D-Day approaches for Google's assault on writers' copyright


CULTURE SHOCK:Google’s latest move strikes at the heart of the ability of artists to make decisions about the use of their work, writes FINTAN O'TOOLE

PICTURE THIS. You read “It is a truth universally acknowledged, that a single man in possession of a good fortune, must be in want of a wife”, and up pops an ad for a dating agency.

You read “As Gregor Samsa awoke one morning from uneasy dreams he found himself transformed in his bed into a gigantic insect”, ads for Odearest mattresses and bug repellent swim before your eyes. You read “It was a bright cold day in April, and the clocks were striking thirteen” and a message from Omega urges you to buy a new watch.

You read “Stately, plump Buck Mulligan came from the stairhead, bearing a bowl of lather on which a mirror and razor lay crossed” and you get Weight Watchers at the top of your screen and Gillette at the bottom.

Fanciful? Not at all. This is coming to a computer screen near you pretty soon. Under the emerging agreement between book copyright holders and Google, authors will effectively lose their “moral rights” to determine the ways in which their work is used online. Once they, or their publishers, have signed up to the Google deal, the use of ads as part of the online reading experience will be formalised. Writers – or more often their publishers – will get a cut of the ad revenue for books that are still in copyright, but they will not be able to determine whether or how those ads appear.

The so-called “free culture” movement and the tens of millions of people who regularly download copyright material without paying for it like to see the internet as a liberating force. They believe – either in theory or in practice – that creative works of all kinds belong to everyone and that the destruction of copyright is about the creation of a common global culture in which everyone has access to everything. What’s naive about this view is that it ignores a basic rule of contemporary life – follow the money.

There was a time, in its earlier days, when the internet operated as a largely non-commercial zone of exchange. In some respects, it still does. For the most part, however, it is now driven by money and that money is generated, overwhelmingly, from ads. We are talking about serious sums: Google has annual revenues of $5.5 billion (€4.23 billion) and made a profit of $1.4 billion (€1 billion) in the first three months of this year alone.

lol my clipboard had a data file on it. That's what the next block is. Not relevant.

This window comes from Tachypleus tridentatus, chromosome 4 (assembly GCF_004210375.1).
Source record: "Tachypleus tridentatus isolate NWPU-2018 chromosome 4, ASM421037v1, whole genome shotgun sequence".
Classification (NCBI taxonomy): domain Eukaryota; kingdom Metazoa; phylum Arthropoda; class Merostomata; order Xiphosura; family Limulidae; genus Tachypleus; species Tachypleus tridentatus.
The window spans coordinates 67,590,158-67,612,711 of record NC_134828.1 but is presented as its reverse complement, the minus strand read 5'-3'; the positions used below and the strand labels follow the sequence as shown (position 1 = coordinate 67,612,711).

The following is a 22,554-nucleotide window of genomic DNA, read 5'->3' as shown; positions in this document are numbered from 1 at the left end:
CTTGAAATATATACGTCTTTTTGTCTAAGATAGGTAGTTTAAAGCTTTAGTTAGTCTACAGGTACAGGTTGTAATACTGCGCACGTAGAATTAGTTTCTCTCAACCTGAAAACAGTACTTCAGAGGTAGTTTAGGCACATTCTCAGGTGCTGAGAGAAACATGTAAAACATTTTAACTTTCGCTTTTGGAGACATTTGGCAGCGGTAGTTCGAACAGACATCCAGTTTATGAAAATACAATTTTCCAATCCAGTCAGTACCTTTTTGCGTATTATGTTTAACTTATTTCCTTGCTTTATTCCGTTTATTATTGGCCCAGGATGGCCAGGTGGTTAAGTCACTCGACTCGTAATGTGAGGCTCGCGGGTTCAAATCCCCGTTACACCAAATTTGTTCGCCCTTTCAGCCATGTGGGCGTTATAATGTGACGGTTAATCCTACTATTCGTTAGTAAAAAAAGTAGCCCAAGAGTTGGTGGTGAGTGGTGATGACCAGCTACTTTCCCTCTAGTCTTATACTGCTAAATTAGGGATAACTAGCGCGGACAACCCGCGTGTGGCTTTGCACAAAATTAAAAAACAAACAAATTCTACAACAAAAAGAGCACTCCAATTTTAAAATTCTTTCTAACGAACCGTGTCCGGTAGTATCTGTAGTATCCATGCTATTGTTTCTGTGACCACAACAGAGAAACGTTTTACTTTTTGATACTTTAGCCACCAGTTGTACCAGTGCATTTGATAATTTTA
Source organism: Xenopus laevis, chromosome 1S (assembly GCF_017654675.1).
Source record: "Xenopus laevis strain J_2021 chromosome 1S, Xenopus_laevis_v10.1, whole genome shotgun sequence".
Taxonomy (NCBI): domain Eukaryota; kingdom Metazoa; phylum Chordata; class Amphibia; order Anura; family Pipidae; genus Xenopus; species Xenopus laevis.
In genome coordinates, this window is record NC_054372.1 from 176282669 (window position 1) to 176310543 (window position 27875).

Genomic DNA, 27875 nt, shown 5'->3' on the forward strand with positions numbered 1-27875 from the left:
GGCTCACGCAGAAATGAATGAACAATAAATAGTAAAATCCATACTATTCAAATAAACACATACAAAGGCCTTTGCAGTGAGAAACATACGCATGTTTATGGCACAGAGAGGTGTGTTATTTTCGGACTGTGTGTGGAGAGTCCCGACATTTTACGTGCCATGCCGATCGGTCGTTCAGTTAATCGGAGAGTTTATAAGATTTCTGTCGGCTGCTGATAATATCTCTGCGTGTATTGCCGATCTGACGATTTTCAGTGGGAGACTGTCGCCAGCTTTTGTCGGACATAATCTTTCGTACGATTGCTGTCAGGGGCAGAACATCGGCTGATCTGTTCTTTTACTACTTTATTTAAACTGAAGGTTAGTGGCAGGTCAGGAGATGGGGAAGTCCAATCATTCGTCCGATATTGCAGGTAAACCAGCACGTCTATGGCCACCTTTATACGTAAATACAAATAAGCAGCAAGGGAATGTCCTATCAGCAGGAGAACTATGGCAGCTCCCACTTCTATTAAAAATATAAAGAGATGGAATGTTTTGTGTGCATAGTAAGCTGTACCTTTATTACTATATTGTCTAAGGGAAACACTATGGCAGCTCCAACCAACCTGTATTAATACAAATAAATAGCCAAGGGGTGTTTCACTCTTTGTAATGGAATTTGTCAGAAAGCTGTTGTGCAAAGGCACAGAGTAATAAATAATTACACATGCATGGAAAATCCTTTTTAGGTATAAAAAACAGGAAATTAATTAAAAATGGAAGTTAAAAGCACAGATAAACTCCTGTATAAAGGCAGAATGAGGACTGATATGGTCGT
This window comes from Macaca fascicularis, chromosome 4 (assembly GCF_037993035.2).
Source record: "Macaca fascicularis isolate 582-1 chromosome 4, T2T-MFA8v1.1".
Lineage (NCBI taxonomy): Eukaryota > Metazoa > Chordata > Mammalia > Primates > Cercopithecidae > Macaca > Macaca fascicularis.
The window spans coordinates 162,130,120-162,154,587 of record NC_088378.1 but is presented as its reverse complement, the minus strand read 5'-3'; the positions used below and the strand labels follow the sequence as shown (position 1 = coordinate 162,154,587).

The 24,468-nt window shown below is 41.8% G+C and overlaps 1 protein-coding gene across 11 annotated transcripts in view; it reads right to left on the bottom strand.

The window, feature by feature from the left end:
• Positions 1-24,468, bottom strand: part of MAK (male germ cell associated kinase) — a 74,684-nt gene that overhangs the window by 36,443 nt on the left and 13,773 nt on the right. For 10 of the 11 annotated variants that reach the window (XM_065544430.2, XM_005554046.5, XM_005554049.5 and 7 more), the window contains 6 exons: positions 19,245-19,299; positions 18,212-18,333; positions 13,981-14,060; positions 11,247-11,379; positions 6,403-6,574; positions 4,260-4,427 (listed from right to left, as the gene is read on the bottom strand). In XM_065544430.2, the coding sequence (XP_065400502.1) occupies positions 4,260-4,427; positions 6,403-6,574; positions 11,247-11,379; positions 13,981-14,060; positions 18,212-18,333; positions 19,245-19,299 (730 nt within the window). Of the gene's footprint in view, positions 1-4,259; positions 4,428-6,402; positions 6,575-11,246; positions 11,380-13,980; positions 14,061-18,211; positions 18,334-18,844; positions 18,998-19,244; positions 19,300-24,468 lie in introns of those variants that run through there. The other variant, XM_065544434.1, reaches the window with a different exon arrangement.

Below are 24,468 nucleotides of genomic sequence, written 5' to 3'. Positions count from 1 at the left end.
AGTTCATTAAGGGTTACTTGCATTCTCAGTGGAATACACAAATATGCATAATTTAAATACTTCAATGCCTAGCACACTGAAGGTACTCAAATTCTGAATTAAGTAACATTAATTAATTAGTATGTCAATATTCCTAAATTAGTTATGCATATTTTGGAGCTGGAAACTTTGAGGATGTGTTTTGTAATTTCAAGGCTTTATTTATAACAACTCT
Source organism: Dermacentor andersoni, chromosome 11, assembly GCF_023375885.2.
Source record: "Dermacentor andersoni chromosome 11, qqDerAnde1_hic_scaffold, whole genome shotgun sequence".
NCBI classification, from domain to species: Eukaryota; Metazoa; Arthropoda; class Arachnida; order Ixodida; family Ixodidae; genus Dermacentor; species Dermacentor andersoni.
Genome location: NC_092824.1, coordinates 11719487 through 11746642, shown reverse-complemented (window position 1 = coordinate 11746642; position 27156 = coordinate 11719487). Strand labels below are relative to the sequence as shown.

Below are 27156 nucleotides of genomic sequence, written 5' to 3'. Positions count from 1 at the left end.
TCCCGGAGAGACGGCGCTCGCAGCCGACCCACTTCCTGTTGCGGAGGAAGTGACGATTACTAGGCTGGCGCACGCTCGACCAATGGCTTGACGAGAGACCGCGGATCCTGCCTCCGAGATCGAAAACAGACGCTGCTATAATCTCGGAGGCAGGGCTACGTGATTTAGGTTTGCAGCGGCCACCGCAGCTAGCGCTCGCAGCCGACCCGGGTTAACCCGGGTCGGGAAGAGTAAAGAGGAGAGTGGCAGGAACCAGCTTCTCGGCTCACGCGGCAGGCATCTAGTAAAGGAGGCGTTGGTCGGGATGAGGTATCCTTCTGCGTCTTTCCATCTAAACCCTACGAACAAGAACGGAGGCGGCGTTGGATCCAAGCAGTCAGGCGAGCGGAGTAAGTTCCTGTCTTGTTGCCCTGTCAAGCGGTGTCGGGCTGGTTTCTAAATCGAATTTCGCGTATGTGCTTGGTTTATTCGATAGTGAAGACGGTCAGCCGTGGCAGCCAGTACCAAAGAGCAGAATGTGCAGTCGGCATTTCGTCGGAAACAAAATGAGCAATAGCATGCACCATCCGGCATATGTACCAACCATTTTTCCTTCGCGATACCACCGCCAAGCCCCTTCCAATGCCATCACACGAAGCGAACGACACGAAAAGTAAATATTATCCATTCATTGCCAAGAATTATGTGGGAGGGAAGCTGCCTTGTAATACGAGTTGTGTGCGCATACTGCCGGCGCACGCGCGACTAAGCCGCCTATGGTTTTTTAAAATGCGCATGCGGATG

If, as internet idealists like to claim, information wants to be free, advertising wants to be ubiquitous. Like nature, it abhors a vacuum. Every space that is not endowed with a brand name is not just a waste but an abomination. Thus, large areas of life that were previously free of ads – clothing, sport – have had to acquire them.

One of the last frontiers is, oddly, that quaintly old-fashioned thing, the book. Books usually advertise themselves and often discreetly plug other works from the same author and/or publisher. Readers see them, however, as private spaces and resist any attempt to invade that privacy. As books and reading move online, however, this last frontier is being comprehensively crossed.

This is not a theoretical question. It is as immediate as next Tuesday week. May 5th is the deadline – the arbitrary, gun-to-the-head deadline – for writers around the world to opt in or out of the settlement reached in the New York courts between Google, the Authors Guild of America, and the Association of American Publishers.

This is a private settlement, negotiated in secret in one country, and it has yet to be debated or approved in open court. Yet, because both copyright law and the internet function globally, it affects almost every book published anywhere. Whether or not an Irish writer, for example, has been physically published in the US, he or she has a “US copyright interest” and is therefore part of the legal “class” covered by the settlement.

Thus, over the next few days, every author has to do one of two things. (Doing nothing is not an option – failure to act means that you are automatically assumed to be bound by the deal.) You can actively opt out (at www.googlebooksettlement.com), which means that you retain control over your own copyright and can sue Google if those rights are breached. Or you can opt in, which means that in return for a pathetic payment (most of the $125 million that Google is coughing up will go the lawyers – authors will get a measly $60 per book), Google can display large chunks of your work for free and sell downloads of the whole thing.

There’s a strong element of coercion here. No one outside the US has even been consulted. The assumption that you’ve opted in unless you’ve opted out is strikingly authoritarian. (It will also be very effective; most writers, publishers and agents seem either ignorant of the process or paralysed by indecision and confusion.) Opting out is deeply problematic. It is effectively impossible for any individual to take Google on in the courts, and even if someone tried, the courts might well tell them that they should have taken the offer that was on the table. And even opting in (which writers essentially have to do) gives an author access to revenue streams from downloads and ads, but not the direct power to, for example, decide that she doesn’t want her sex scenes adorned with messages from Ann Summers or Durex.

Internet idealists need to wake up to the reality that the web’s assault on copyright isn’t a blow for creative freedom. It is hitting at one of the forces that has sustained the idea of a free culture – the ability of artists to make decisions about the use of their work. And it is inserting advertising into the very spaces in which we are supposed to be able to think freely, without being urged to spend freely while we’re at it.